Apparently, camouflaging oneself with digital patterns rather than nature-imitated patterns functions as a better camouflage within "old-nature" situations. So the digital patterns function as a better camouflage in the analogue world?

Hyperstealth Biotechnology Corp take a very different approach to creating military camouflage uniforms and accessories. Instead of realism, they employ the mathematics of fractals to design patterns. The company developed their patterns by running multiple fractals (graphics with feed back loops) and advanced algorithms through computers in a process they call Camouflage Designated Enhanced Fractal Geometry.

Does this mean that eventually the digital might look more natural than natural?


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  • Are you familiar with the concept of "Dazzle Camouflage"? Some of that is rather more art than nature, though.

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  • I've come across some reading that suggests digital camo works better than the smooth loops of standard camo as a form of "pattern disruption," especially on large objects. The effect is not to "blend in" with surrounding, but rather that the object doesn't register as a recognizable object within its context (like the silhouette of a jet against the ground seen from above). In fact, most militaries stopped calling it camouflage, opting for pseudo-acronyms like CADPAT (CAnadian Disruptive PATtern) to describe the way technology aids in disguise.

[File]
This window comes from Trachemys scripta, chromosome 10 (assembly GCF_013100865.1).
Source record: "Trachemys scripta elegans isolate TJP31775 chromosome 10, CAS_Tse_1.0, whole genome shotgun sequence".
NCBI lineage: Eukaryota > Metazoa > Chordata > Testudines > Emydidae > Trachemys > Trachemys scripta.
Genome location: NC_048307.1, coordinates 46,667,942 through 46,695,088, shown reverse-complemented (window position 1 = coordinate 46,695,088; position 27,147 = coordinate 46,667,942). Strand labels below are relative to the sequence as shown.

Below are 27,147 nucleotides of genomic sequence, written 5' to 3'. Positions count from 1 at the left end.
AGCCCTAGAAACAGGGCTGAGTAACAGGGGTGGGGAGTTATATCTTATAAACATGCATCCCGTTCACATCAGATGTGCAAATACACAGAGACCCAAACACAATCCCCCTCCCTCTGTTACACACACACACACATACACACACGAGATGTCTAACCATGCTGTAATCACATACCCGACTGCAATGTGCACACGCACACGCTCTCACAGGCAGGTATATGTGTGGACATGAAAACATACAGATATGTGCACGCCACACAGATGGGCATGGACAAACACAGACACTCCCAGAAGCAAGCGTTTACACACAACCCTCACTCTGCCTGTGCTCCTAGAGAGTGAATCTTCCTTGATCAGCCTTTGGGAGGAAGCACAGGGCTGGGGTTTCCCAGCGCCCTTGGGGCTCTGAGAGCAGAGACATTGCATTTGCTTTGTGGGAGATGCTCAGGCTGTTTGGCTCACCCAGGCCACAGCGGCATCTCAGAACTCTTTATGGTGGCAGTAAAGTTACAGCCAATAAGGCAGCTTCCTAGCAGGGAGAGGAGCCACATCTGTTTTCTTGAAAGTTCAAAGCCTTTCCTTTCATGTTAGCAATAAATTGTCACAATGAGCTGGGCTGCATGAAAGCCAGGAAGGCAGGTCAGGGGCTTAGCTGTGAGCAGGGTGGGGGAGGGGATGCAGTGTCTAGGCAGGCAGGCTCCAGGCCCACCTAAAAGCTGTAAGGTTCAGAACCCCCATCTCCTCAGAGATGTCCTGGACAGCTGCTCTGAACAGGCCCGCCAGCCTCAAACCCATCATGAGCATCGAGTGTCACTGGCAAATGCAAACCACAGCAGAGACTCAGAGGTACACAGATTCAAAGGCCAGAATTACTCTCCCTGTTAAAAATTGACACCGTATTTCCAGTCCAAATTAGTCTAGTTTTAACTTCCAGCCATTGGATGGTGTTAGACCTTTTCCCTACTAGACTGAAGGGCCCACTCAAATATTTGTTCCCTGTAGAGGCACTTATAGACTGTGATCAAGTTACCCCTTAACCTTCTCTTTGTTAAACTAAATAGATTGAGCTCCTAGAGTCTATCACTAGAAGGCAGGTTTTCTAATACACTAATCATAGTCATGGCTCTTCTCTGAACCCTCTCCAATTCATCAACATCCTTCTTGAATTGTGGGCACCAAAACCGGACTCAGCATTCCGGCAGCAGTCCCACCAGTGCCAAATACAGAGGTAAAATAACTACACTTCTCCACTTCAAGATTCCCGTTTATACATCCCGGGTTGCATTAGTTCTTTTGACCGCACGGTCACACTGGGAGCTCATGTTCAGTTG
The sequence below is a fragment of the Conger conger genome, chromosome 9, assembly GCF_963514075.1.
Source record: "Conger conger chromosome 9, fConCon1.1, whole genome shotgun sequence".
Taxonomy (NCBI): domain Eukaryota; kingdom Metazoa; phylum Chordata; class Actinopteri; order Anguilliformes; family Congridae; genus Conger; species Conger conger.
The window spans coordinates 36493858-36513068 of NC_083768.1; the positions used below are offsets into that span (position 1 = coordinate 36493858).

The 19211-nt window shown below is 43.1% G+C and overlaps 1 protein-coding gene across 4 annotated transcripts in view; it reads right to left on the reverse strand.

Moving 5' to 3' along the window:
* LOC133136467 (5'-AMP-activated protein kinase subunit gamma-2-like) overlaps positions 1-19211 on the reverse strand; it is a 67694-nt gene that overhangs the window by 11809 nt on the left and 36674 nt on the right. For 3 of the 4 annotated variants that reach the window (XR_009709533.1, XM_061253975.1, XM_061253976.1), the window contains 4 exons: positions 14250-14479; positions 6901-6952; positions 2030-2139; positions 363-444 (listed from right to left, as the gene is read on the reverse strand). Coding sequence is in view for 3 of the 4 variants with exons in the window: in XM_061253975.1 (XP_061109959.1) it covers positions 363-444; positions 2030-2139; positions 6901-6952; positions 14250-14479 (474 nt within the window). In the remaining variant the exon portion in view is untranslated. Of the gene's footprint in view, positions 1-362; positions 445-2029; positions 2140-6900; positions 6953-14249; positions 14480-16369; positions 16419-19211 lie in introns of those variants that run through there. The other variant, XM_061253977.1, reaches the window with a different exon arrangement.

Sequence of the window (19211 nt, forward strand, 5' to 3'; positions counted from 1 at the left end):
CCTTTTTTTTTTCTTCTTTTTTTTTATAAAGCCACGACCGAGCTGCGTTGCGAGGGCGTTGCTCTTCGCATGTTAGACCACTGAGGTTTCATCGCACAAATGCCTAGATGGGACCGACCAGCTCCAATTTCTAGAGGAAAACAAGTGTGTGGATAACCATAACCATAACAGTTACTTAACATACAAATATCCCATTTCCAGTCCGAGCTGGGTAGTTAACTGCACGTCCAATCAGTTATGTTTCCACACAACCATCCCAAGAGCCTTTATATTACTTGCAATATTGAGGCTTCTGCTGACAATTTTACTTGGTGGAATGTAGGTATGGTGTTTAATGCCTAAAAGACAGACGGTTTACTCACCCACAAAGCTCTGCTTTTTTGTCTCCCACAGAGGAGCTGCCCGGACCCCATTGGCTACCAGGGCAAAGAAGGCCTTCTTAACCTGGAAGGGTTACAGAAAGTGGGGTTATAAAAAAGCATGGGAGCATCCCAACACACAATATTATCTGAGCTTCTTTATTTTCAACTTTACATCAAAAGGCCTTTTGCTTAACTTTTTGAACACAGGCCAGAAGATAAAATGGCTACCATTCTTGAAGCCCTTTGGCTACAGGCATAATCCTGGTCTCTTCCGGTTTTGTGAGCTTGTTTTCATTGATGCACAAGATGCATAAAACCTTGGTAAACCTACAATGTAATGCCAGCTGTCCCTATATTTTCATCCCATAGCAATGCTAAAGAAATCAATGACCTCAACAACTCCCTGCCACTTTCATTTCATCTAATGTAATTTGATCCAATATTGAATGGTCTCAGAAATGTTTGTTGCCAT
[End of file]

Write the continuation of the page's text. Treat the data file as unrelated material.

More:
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  • I read about this a while back and basically the old camo was not based on any science at all---not the mathematics of plant life growth nor studies of vision psychology. It was just a guess.

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